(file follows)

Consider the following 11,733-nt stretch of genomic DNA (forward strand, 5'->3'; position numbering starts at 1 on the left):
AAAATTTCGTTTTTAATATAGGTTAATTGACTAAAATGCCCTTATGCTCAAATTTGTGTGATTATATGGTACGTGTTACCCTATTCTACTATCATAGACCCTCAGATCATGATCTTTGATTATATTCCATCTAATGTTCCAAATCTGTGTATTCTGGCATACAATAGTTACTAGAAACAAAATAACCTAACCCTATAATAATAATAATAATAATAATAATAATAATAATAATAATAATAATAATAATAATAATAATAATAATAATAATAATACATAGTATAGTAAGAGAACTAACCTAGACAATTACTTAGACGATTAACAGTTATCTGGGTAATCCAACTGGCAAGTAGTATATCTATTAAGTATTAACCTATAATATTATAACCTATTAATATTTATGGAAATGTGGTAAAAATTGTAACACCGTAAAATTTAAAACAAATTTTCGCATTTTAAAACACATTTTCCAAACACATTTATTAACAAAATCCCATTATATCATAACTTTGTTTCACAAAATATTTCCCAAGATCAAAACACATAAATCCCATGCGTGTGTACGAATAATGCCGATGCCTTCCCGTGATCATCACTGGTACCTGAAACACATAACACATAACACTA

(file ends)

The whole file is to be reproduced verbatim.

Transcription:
Consider the following 11,733-nt stretch of genomic DNA (forward strand, 5'->3'; position numbering starts at 1 on the left):
AAAATTTCGTTTTTAATATAGGTTAATTGACTAAAATGCCCTTATGCTCAAATTTGTGTGATTATATGGTACGTGTTACCCTATTCTACTATCATAGACCCTCAGATCATGATCTTTGATTATATTCCATCTAATGTTCCAAATCTGTGTATTCTGGCATACAATAGTTACTAGAAACAAAATAACCTAACCCTATAATAATAATAATAATAATAATAATAATAATAATAATAATAATAATAATAATAATAATAATAATAATAATAATAATACATAGTATAGTAAGAGAACTAACCTAGACAATTACTTAGACGATTAACAGTTATCTGGGTAATCCAACTGGCAAGTAGTATATCTATTAAGTATTAACCTATAATATTATAACCTATTAATATTTATGGAAATGTGGTAAAAATTGTAACACCGTAAAATTTAAAACAAATTTTCGCATTTTAAAACACATTTTCCAAACACATTTATTAACAAAATCCCATTATATCATAACTTTGTTTCACAAAATATTTCCCAAGATCAAAACACATAAATCCCATGCGTGTGTACGAATAATGCCGATGCCTTCCCGTGATCATCACTGGTACCTGAAACACATAACACATAACACTA